Child Abandonment Syndrome (11/15)
Throughout the novel, Lila, the protagonist suffers a deep ongoing shame resulting from early childhood abuse and neglect. Although it is never articulated in the story, there is a name for this response: Child Abandonment Syndrome.

In a 2010 article published in a blog, 'The Many Faces of Addiction,' for Psychology Today, Claudia ...
Medical Tourism (11/15)
Internal Medicine is but one view of the U.S. medical system. According to The Commonwealth Fund, a private foundation looking to foster a better health care system in the USA, the U.S. ranked last in a survey of healthcare in 11 developed nations - behind Canada, ranked at #10, and way behind Germany & Netherlands in a tie at #5, with ...
Controversial Psychiatric Practices (10/15)
The fictional Wargnier Institute in Bernard Minier's The Frozen Dead is, put simply, 'a place where they lock up murderers who've been judged insane.' When psychologist Diane Berg learns about the 'treatment' programs offered, her fears and concerns escalate. The experience of observing a patient being 'evaluated' makes Commander Servaz ...
Reducing the Use of Chimpanzees as Research Subjects (09/15)
Since the amount of shared genes between humans and non-human primates such as chimps is significant, the animals were once considered valuable test subjects in cutting-edge clinical studies. Essentially, because of this gene overlap, a trial medicine can be tested on a chimp and its subsequent effects used as a reliable signifier of that...
Asperger Syndrome (09/15)
The star of Graeme Simsion's The Rosie Effect, Don Tillman, is a unique character to say the least. His awkwardness in social settings, his overly logical and mathematical mind, his knack for offending people with blunt truths, and his tendency to obsess over the details of Rosie's pregnancy all combine to create a charming and ...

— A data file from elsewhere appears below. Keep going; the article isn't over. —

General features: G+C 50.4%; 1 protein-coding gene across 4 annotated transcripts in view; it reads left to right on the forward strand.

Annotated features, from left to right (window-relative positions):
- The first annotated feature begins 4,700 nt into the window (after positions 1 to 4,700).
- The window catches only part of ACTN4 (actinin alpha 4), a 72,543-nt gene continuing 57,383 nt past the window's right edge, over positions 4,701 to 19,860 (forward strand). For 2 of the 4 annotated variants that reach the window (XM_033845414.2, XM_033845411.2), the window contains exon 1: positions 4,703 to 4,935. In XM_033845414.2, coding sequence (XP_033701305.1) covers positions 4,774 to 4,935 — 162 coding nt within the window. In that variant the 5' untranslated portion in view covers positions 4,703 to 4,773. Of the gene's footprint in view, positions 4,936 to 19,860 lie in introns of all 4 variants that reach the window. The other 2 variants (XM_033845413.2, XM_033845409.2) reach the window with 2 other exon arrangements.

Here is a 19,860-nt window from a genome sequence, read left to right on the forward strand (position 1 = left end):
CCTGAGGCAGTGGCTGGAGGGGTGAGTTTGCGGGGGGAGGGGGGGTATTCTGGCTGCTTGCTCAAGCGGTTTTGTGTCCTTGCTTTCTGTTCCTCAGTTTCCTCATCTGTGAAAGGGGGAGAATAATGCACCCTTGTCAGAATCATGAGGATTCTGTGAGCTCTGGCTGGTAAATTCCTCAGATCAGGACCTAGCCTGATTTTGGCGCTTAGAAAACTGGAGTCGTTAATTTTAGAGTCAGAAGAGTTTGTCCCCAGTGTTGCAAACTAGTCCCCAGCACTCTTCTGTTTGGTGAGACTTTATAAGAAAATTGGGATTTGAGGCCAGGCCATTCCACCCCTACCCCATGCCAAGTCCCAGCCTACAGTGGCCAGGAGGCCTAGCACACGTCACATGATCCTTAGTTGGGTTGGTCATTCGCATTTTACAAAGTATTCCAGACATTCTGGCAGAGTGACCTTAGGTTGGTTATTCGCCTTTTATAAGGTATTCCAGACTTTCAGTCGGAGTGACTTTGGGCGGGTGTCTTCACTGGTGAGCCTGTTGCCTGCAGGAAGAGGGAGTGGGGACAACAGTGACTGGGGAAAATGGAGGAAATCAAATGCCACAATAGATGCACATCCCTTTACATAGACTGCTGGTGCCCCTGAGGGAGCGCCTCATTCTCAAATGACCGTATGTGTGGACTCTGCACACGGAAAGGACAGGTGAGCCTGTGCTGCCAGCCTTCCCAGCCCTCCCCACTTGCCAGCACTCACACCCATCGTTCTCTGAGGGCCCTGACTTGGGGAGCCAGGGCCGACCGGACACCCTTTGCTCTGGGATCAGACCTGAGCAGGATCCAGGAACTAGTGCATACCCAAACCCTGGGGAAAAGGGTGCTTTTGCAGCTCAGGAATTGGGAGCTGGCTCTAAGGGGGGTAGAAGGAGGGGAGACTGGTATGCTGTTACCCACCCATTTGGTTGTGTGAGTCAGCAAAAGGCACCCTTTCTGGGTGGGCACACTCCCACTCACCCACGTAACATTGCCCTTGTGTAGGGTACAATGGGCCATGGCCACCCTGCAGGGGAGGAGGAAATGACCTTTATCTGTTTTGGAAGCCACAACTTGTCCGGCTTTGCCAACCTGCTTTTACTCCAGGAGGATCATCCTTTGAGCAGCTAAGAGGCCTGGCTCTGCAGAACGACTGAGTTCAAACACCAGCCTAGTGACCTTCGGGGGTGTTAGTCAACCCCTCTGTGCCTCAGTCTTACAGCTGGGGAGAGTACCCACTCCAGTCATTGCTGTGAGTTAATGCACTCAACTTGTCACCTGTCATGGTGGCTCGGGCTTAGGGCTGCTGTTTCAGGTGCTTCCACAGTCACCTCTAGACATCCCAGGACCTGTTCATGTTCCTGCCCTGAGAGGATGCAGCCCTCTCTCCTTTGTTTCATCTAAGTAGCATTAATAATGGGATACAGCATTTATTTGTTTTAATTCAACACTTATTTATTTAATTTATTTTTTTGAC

Chromesthesia (07/15)
Synesthesia, which manifests in many different forms, is a condition where two or more senses intertwine. For example, Thanial, one of the main characters in The Watchmaker Of Filigree Street, 'sees' music. For him, notes, voices and other sounds are perceived as specific colors. He has chromesthesia, a form of synesthesia where a person ...
Communicating With the Deafblind (07/15)
Deafblindness is either congenital (present from birth) or acquired later in life. It can be attributed to many causes including rubella, glaucoma, cataracts, diabetic retinopathy, and premature birth. Deafblindness is not one monolithic condition; it varies in severity or completeness: some people maintain limited use of one or both ...
The Extraordinary Brain of Henry Molaison (07/15)
One of the many stories from the history of research into memory and learning related by Benjamin Carey in How We Learn is the story of a man known to science and the world until his death in 2008 only by his initials, H.M.

When Henry Molaison of Hartford Connecticut, born in 1926, was 27 years old, he agreed to undergo brain ...
The Space Shuttle Program (06/15)
In Leaving Orbit, Margaret Lazarus Dean celebrates the utilitarian model of spaceflight as imagined by the Shuttle program, which was initiated in 1981.

Before Shuttle, during the 'heroic' era of spaceflight, small capsules were launched into space on the backs of rockets and disintegrated over the ocean upon the rockets' reentry and ...
Smells Like a Teen (06/15)
Nearly every character in Neil Smith's novel, Boo, is thirteen. Take a moment to remember back to when you were thirteen. First you might recall the sight of your thirteen-year-old self and your friends, maybe your old school. And then it hits you: that smell. It might not have been your body odor that so pungently fills the memory...
The Hawthorne Effect (04/15)
Nell Stone, anthropologist in Lily King's Euphoria, notices the Hawthorne Effect in her work. What is this? Where did it originate?

In the 1920s and 1930s, the Western Electric Company's management wanted to improve production at their Hawthorne Plant on the outskirts of Chicago, Illinois. So they hired Elton Mayo, a consultant or '...
Cryonics (04/15)
In John Corey Whaley's young adult novel, Noggin, 16 year-old Travis Coates undergoes a head transplant. Yes, a head transplant. As in his head is severed from his old body and reattached to a new body. Sounds like science fiction, right? It is…sort of. Cryogenics is the branch of physics that deals with the study of the production ...
Neurofibromatosis (04/15)
Nature, in all its astounding wisdom, has graced the planet, specifically human beings, with millions of options when it comes to heritable genetic conditions. It is always exciting for expectant parents to anticipate whether their offspring will be the gleeful recipient of Mum's freckles or great-granddad's aquiline profile. On...
Tuberculosis and...Sherlock Holmes (04/15)
Did you know?

  • At its height tuberculosis killed 1 in 7 people
  • According to Thomas Goetz in The Remedy, TB may have been 'the most lethal disease in history, having claimed more than a billion lives since it was first identified in ancient Greece'
  • Two-thirds of active cases of TB would end in death